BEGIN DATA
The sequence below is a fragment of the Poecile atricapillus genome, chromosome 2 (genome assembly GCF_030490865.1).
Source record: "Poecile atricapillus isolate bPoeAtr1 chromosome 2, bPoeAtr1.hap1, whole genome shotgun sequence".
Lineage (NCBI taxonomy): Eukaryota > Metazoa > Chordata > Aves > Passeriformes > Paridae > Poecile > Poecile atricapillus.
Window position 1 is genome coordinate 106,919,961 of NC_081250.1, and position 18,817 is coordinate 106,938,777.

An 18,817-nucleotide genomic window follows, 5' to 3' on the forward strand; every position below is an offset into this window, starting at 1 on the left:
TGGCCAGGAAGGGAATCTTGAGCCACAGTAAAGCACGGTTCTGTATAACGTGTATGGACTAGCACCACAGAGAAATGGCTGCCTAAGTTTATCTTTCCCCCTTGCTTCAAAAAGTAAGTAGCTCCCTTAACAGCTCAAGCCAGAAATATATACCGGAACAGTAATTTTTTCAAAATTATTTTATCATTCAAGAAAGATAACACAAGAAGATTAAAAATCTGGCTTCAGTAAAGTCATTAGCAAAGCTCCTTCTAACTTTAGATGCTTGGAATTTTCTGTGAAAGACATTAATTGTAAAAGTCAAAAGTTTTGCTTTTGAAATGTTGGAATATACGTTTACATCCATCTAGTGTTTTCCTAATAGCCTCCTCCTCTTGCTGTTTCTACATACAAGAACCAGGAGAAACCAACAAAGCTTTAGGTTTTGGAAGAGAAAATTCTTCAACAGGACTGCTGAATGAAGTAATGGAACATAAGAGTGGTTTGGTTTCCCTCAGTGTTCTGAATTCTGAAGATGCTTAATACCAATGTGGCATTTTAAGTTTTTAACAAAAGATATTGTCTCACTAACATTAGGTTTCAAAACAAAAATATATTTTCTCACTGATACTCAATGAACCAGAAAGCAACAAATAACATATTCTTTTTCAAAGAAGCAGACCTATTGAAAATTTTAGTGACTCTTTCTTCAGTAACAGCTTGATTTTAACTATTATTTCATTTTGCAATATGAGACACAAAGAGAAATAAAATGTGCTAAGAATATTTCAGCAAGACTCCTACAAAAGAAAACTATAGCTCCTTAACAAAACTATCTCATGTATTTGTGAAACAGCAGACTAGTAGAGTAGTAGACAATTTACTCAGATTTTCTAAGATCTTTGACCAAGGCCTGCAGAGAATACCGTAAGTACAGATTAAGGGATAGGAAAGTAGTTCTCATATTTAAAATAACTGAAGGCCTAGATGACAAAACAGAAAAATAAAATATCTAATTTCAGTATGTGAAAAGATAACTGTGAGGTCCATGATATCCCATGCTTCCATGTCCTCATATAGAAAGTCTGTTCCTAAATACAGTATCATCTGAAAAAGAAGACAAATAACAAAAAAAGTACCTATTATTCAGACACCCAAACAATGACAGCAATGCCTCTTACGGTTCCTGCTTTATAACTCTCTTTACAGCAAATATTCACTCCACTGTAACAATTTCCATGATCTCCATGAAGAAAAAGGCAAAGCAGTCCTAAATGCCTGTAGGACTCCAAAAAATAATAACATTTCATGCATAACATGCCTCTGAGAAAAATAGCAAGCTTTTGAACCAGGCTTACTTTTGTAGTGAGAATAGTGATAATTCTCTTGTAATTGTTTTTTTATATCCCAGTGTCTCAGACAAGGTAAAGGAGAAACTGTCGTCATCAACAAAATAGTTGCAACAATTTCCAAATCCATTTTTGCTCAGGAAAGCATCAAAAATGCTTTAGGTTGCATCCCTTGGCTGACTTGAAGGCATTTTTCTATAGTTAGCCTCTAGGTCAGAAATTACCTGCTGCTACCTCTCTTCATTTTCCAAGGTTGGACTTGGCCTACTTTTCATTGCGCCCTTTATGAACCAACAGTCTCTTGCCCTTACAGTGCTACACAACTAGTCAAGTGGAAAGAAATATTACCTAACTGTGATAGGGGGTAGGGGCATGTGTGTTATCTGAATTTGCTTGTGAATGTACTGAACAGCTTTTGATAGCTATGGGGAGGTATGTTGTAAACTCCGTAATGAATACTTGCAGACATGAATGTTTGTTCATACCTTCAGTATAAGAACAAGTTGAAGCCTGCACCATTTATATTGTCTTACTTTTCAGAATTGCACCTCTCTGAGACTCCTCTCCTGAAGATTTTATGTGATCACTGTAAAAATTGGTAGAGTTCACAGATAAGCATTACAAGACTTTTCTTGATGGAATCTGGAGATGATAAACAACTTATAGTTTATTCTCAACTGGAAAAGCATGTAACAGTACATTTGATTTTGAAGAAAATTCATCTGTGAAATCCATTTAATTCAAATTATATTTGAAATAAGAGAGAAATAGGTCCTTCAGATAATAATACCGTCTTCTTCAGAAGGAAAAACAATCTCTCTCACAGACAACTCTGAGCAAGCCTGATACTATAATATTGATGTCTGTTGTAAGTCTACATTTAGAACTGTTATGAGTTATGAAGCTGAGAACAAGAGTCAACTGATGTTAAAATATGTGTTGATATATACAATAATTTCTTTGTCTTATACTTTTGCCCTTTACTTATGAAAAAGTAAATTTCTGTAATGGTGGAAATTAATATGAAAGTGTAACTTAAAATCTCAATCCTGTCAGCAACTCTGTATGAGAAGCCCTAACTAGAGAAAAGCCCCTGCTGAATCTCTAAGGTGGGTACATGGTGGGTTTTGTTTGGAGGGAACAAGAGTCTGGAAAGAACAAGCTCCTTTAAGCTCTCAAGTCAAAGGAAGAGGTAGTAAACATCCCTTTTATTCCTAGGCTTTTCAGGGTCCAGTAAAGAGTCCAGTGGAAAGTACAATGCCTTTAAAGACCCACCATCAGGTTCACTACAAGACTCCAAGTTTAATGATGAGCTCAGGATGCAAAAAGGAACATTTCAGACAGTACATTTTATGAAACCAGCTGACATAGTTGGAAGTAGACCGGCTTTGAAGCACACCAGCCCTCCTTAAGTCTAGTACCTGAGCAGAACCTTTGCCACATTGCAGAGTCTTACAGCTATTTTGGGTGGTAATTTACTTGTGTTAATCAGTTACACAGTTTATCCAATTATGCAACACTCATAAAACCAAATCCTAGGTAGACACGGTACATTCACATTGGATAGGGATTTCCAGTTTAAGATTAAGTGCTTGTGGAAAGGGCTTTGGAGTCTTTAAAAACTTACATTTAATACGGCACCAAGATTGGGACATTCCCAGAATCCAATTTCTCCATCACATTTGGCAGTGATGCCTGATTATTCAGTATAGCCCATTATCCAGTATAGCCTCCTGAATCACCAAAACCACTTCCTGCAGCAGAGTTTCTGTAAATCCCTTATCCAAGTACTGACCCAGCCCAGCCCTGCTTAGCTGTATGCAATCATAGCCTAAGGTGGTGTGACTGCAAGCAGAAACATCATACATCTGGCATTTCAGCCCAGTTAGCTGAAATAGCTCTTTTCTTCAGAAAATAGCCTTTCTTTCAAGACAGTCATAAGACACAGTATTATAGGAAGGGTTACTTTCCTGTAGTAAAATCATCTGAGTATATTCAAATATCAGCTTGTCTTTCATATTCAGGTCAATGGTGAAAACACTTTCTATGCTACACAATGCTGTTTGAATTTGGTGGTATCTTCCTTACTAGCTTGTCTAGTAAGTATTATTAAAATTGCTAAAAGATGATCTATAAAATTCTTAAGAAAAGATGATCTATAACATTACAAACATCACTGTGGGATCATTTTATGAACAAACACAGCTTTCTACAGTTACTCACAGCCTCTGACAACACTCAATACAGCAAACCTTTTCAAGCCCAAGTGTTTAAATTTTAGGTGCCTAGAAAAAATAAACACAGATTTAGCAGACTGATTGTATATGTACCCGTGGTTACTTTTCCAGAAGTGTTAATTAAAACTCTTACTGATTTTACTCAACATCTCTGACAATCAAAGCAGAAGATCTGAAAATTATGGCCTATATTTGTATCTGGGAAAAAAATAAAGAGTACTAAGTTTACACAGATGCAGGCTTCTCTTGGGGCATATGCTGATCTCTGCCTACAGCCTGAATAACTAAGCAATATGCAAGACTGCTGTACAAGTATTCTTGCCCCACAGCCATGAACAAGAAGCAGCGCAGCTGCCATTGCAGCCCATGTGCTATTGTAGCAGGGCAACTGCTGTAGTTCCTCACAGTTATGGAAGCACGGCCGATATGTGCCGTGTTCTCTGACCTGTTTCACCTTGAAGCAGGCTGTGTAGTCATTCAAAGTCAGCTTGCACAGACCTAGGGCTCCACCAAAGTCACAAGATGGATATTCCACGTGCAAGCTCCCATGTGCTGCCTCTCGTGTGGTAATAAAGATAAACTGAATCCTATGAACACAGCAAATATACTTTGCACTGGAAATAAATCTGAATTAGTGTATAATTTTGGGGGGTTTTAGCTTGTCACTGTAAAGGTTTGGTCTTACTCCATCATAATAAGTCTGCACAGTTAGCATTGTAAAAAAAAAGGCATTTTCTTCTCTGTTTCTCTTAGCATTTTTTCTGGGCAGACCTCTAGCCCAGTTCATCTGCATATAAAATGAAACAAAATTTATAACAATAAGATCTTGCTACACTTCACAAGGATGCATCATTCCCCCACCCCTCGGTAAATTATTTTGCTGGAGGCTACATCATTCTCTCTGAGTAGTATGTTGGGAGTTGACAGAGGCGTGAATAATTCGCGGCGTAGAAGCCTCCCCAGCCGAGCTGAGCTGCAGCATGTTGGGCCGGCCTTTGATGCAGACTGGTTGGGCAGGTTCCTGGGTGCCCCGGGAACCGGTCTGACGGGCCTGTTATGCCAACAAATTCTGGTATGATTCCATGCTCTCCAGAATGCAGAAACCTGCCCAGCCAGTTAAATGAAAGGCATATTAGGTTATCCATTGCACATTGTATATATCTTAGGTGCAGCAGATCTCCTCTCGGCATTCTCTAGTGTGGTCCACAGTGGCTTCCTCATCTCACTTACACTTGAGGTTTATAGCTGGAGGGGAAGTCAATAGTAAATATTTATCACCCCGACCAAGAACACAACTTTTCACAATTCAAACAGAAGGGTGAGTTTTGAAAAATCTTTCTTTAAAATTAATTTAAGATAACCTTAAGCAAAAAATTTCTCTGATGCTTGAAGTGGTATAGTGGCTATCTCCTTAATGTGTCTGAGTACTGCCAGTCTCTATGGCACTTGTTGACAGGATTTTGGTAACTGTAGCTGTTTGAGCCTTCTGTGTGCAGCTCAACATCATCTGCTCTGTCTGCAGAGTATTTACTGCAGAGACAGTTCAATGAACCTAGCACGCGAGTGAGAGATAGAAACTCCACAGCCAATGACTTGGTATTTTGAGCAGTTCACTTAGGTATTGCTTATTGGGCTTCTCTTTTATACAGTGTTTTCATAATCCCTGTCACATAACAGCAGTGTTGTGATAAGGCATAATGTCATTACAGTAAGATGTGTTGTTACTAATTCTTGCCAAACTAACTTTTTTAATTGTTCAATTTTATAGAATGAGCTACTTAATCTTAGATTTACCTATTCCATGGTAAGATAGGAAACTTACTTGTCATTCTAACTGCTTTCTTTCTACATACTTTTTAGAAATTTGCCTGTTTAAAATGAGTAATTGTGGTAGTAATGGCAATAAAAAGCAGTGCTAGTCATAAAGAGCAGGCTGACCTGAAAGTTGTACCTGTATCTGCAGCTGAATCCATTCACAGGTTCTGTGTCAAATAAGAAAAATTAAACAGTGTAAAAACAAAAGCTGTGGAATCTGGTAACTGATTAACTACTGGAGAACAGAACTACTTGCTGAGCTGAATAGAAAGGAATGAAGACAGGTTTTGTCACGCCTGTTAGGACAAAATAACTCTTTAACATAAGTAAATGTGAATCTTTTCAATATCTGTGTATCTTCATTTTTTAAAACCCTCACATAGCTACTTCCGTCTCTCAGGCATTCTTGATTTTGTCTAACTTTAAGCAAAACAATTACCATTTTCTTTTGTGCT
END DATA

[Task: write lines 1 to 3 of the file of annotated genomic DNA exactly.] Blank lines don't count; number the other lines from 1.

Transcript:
The sequence below is a fragment of the Poecile atricapillus genome, chromosome 2 (genome assembly GCF_030490865.1).
Source record: "Poecile atricapillus isolate bPoeAtr1 chromosome 2, bPoeAtr1.hap1, whole genome shotgun sequence".
Lineage (NCBI taxonomy): Eukaryota > Metazoa > Chordata > Aves > Passeriformes > Paridae > Poecile > Poecile atricapillus.